A former U.S. State Department arms expert, Stephen Kim, on Friday pleaded guilty to leaking secret information on North Korea to the media.
Kim, a Korean-American, is charged with revealing classified information about the possibility of a North Korean nuclear test to a Fox News reporter in 2009.
At a U.S. federal court hearing here, Kim pleaded to "one count of making an unauthorized disclosure of national defense information," the Justice Department said.
The information concerned the military capabilities and preparedness of North Korea, it added.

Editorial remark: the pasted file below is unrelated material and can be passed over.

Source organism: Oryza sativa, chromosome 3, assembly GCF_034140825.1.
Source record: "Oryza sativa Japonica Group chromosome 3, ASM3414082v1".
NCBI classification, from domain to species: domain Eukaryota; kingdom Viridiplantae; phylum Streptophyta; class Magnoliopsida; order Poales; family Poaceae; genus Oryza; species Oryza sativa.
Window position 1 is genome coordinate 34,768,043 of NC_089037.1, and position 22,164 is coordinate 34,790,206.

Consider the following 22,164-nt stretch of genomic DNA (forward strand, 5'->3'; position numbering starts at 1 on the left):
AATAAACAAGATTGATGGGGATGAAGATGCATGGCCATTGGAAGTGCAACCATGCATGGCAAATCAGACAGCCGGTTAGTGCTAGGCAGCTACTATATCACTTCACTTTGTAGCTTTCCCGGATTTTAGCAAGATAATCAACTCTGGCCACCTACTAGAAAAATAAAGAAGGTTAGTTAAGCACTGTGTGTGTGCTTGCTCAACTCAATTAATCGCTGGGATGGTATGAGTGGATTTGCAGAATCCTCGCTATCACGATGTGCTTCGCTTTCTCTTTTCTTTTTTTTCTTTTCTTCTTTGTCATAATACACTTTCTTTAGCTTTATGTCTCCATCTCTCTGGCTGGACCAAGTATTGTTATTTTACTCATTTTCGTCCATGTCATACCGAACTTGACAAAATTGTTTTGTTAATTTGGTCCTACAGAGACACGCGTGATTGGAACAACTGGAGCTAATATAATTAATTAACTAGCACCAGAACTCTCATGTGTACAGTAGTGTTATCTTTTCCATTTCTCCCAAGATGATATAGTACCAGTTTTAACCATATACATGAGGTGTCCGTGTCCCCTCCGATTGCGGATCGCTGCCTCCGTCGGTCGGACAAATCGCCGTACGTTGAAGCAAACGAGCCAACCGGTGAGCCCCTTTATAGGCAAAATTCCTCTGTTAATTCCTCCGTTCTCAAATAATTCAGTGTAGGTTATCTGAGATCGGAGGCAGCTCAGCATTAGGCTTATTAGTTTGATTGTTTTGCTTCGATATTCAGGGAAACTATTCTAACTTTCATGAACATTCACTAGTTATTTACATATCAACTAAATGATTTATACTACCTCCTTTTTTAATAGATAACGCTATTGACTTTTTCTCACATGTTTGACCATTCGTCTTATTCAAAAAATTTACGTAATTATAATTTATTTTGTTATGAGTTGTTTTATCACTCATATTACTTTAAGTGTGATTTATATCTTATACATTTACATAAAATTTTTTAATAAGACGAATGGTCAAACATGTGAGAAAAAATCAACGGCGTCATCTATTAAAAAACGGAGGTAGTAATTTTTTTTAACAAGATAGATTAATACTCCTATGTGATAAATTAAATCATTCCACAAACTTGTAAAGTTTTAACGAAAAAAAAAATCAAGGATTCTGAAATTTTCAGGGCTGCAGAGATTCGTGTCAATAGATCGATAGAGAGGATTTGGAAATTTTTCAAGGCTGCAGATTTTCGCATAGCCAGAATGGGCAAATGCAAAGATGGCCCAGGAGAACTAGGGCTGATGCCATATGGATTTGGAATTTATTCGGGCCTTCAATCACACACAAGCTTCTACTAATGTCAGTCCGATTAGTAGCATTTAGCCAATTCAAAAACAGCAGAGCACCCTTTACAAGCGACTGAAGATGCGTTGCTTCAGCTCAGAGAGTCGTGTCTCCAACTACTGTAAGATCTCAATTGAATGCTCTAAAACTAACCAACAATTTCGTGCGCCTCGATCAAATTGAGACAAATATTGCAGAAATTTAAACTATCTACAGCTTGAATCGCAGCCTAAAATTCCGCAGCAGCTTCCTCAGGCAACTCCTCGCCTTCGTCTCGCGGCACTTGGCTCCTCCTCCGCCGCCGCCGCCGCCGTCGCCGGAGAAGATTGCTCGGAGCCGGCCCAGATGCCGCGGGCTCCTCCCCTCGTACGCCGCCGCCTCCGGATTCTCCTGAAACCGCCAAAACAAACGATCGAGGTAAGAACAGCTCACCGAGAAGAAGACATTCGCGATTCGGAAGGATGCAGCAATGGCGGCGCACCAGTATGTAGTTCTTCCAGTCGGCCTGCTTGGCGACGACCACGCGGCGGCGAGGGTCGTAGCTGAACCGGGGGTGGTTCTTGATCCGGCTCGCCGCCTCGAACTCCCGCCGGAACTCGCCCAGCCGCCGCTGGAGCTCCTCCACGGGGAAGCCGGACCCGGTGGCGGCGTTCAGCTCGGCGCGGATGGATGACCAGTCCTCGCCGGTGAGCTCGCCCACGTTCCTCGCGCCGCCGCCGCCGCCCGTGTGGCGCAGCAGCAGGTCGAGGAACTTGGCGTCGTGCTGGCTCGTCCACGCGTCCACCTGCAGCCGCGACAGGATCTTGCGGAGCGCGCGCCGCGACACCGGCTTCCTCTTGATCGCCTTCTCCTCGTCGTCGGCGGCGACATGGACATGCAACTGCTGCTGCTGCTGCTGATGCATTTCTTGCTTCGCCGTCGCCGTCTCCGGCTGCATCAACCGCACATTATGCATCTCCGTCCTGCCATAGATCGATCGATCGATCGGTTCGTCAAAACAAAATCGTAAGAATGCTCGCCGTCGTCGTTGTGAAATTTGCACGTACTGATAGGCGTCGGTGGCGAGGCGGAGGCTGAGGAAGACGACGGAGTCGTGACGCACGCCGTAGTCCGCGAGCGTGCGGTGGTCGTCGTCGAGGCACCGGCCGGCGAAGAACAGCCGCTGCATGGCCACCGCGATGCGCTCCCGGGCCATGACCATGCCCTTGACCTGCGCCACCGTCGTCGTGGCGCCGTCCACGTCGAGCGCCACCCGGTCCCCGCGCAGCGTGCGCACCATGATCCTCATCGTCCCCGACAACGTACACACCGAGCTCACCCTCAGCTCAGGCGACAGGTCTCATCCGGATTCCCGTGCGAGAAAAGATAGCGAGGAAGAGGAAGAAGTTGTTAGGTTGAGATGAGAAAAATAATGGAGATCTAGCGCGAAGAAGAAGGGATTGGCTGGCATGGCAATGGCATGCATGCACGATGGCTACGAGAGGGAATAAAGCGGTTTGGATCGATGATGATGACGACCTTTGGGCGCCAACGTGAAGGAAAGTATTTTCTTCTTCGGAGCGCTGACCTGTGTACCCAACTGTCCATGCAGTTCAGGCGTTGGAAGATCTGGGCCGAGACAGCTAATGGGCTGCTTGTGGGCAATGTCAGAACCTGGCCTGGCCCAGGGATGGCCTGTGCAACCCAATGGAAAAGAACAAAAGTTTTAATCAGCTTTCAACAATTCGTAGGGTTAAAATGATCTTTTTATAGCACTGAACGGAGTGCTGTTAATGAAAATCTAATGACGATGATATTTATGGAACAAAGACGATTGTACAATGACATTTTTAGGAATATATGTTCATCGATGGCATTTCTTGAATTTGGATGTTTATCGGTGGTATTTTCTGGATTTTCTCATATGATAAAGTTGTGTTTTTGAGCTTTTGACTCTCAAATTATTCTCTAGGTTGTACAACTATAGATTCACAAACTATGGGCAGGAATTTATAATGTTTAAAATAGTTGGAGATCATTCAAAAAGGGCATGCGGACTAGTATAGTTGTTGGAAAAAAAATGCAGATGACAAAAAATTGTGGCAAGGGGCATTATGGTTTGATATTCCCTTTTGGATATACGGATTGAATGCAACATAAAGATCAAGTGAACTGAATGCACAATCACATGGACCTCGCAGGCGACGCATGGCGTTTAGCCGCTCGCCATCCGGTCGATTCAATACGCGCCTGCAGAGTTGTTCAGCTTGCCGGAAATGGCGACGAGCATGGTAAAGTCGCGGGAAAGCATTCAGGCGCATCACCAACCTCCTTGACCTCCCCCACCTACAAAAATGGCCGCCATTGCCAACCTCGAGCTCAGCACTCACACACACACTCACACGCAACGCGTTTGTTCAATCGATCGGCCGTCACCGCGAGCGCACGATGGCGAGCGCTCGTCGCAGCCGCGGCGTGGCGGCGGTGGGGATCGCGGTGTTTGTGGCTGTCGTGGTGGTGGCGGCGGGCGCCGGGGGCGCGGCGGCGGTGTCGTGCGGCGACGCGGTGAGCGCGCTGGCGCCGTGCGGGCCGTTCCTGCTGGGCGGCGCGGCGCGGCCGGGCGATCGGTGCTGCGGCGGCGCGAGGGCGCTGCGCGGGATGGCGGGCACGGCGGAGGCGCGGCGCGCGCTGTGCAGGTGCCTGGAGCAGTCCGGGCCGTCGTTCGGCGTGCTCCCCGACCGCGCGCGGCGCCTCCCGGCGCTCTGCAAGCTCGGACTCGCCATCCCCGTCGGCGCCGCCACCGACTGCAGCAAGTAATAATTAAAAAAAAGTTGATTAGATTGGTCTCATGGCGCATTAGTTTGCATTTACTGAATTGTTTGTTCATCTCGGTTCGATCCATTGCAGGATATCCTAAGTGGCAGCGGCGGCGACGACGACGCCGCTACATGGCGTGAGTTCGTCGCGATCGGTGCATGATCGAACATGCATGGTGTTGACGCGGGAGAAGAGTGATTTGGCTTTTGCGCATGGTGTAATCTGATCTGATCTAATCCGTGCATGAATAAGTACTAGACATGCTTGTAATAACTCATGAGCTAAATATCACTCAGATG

"Today, Stephen Kim admitted to violating his oath to protect our country by disclosing highly classified intelligence about North Korea's military capabilities," said U.S. Attorney Ronald Machen. "Stephen Kim admits that he wasn't a whistleblower. He admits that his actions could put America at risk."
Under a plea bargain, the 46-year-old faces a 13-month prison term to be followed by a year of supervised release, it added. His Korean name is Kim Jin-woo.
If it is accepted by a federal judge, the sentence will be handed down on April 2.
It would end almost four years of a closely watched legal process.
The Kim case has been viewed as a test of the Barack Obama administration's handling of espionage issues. Some argued that severe punishment against Kim would damage press freedom.
They claim the leaked information was not directly associated with national security or the well-being of Americans. (Yonhap)